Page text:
New Drone Laws in Venezuela (2024 Updated)
In Venezuela, drones have become a valuable part of society. They assist with many different tasks – from mapping and surveillance of remote areas to delivering goods such as food and medical supplies to areas in need.
The ability of drones to travel long distances without occupants has made them increasingly popular among Venezuelans, particularly the military, due to their ability to overcome terrain which would otherwise be too dangerous or impossible for a human operator.
Drone technology is becoming more accessible every day; with that, more people are looking for ways to make the most of these powerful devices.
However, before taking off and soaring above Venezuela’s vast landscapes and stunning scenery, it’s important to consider the drone laws in Venezuela.
This blog post will take a closer look at the drone laws in Venezuela and what those regulations entail to help ensure an enjoyable flying experience for all involved.
Table of Contents
- Classifications of Drones in Venezuela
- General Drone Laws in Venezuela (2024)
- Registration and Airworthiness Certificate in Venezuela
- Safety Regulations and Prohibitions in Venezuela
- Regulations For Drone Operations in Venezuela
- Rules For Commercial Use of Drones in Venezuela
- Rules For The Recreational Use of Drones in Venezuela
- The National Institute of Civil Aeronautics (INAC)
- No Drone Zones in Venezuela
Classifications of Drones in Venezuela
Venezuela has a distinct classification for remotely piloted aircraft based on their weight.
- Class 1 Mini RPA applies to vehicles weighing less than 3 kilograms,
- While Class 2 RPA Ligeros are those between 3 and 25 kilograms.
- For larger RPAs, the classifications of either Class 3 RPA Livianos (25-150 kg) or Class 4 RPA Pesado (> 150kg) apply regardless of whether they’re used privately or commercially.
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General Drone Laws in Venezuela (2024)
To operate a drone in Venezuela, one must receive the proper authorization and obtain a license. Here are some of the stipulations you need to meet in order to be eligible for obtaining such licensure:
- To be eligible, applicants must possess Venezuelan nationality or come from countries that grant Venezuelans reciprocal rights.
- To be authorized to pilot a drone in Venezuela, proficiency in Spanish is indispensable – the language must be articulated orally and written as well.
- To be eligible for the license, holders must possess a valid Aeronautical Medical Certificate that corresponds with their license type.
- An individual must be at least 13 years of age and in possess a valid license and medical certificate in order to fly class 1 drones.
- Owning a drone in Venezuela is not an option without registering it through the available online platform. To ensure that all requirements are met, prospective owners must submit additional documents via the registration form.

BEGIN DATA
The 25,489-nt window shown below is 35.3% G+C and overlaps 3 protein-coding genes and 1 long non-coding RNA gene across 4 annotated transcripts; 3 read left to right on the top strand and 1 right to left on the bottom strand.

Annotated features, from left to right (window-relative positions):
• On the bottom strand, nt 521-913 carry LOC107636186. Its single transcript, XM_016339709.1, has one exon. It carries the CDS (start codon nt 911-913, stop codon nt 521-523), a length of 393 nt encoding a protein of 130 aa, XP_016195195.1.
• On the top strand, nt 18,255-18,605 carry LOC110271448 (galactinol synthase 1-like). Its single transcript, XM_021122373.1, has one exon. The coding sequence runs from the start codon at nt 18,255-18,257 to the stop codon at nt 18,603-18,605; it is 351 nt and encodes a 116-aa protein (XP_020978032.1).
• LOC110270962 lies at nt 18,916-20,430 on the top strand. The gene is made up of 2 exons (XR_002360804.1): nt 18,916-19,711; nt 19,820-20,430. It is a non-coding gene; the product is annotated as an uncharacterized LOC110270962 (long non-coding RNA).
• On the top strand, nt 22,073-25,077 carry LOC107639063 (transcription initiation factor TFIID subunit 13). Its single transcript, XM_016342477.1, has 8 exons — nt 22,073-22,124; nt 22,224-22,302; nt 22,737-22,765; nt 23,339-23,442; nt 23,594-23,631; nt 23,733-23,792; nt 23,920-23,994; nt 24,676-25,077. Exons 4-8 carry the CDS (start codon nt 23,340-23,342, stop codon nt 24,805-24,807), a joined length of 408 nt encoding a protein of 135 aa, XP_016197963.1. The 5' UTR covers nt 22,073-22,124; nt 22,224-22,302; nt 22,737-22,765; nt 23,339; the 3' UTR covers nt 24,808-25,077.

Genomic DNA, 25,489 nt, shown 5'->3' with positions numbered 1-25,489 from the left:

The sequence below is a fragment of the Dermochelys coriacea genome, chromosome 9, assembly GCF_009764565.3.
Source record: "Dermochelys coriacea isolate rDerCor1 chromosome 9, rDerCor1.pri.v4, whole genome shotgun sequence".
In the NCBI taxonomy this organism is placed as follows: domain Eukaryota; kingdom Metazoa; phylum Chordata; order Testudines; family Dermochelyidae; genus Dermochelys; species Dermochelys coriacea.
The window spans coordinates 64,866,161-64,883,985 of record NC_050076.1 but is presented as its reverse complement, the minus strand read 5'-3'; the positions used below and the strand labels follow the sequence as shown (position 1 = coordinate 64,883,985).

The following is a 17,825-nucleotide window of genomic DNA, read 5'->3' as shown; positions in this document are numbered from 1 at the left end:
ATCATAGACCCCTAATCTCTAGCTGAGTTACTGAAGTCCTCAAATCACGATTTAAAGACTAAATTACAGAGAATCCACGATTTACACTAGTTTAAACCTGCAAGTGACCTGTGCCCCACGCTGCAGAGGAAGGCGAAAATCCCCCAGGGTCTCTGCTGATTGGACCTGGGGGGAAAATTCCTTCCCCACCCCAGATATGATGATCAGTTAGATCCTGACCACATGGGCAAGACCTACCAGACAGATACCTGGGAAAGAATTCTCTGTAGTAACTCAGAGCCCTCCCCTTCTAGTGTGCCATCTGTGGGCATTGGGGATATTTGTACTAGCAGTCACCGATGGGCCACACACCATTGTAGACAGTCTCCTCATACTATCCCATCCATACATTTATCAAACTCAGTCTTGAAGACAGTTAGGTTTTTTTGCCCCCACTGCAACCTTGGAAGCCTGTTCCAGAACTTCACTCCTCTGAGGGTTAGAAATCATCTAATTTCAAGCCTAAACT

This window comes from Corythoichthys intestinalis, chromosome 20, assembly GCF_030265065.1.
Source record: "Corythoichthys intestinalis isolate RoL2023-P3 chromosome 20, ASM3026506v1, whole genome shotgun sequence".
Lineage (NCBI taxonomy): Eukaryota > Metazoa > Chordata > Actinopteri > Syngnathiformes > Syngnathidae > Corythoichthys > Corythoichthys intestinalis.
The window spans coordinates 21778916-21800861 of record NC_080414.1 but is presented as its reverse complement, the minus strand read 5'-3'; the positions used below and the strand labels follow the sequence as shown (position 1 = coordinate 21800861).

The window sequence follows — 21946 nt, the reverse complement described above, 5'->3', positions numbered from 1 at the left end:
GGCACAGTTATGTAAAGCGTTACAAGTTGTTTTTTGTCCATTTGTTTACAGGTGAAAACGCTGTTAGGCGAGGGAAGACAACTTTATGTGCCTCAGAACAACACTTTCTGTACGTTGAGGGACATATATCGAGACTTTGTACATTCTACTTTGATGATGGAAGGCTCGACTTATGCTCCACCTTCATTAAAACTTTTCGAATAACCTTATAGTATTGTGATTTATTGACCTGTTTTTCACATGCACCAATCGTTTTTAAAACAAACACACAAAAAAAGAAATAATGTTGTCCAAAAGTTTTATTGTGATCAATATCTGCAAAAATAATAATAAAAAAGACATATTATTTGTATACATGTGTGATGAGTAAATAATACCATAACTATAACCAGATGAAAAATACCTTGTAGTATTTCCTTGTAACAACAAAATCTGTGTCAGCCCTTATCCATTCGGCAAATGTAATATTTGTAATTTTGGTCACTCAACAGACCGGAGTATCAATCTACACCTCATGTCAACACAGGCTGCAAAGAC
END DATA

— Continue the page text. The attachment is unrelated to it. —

Registration and Airworthiness Certificate in Venezuela
Before taking off in the nation’s airspace, it is an absolute requirement that all Remotely Piloted Aircraft (RPAs) be registered with the National Aviation Registry (RAN).
The only persons permitted to receive a Registration Mark are those classified as Class 3 or 4. All other classes will acquire their credentials through the issuance of a Registration Proof Certificate.
Suppose you are looking to fly an RPA (Remotely Piloted Aircraft) classified as Class 4 within the national airspace. In that case, you must obtain a Certificate of Airworthiness from the CAA (Civil Aviation Authority).
However, if your aircraft is categorized as either Class 2 or 3, instead of earning a Certificate of Airworthiness, you will need to receive a Certificate of Conformity with Airworthy Condition.
This document confirms that your RPA is safe to take off and operate in flight. For Class 1 RPAs, no proof of airworthiness is required. Still, the operator must submit a Declaration of Safe Operation and Conformity with Original Design to the CAA if the RPA is used in commercial operations.
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Safety Regulations and Prohibitions in Venezuela
It is compulsory to keep drones 9 kilometers away from airports at all times. Class 1 and Class 2 Remotely Piloted Aircraft Systems (RPAs) are allowed to ascend up to 400 feet in height.
For optimal safety, drones must only be flown during the day when light is present, and the pilot should remain within a visual line of sight. If it falls into class 1, meaning that its maximum takeoff weight does not exceed 3 kilograms, then it can rise up to 500 meters in altitude.
To ensure safety, a minimum distance of 1.8 kilometers must be kept between the president’s abode, departments and administrations (domestic and overseas), core industrial plants/companies (iron, steel, electricity, petrochemicals) as well as defense forces facilities such as military bases/camps; police stations; correctional institutions or detention centers.
Regulations For Drone Operations in Venezuela
To ensure safety, all operations must be conducted under daylight and in accordance with Visual Flight Rules (VFR). If you wish to take photos or film from the sky, it is essential that you steer clear of densely populated areas and private property without obtaining consent from the proprietor first.
Depending on the class of RPA, there are different restrictions. Class 1 and 2 RPAs cannot ascend to more than 400 feet (122 meters) from their take-off location and must remain within 500 meters (700 meters) in a Visual Line of Sight (VLOS).
However, the manufacturer’s manual specifies performance parameters for RPAs as 3 or 4, so no altitude limits apply.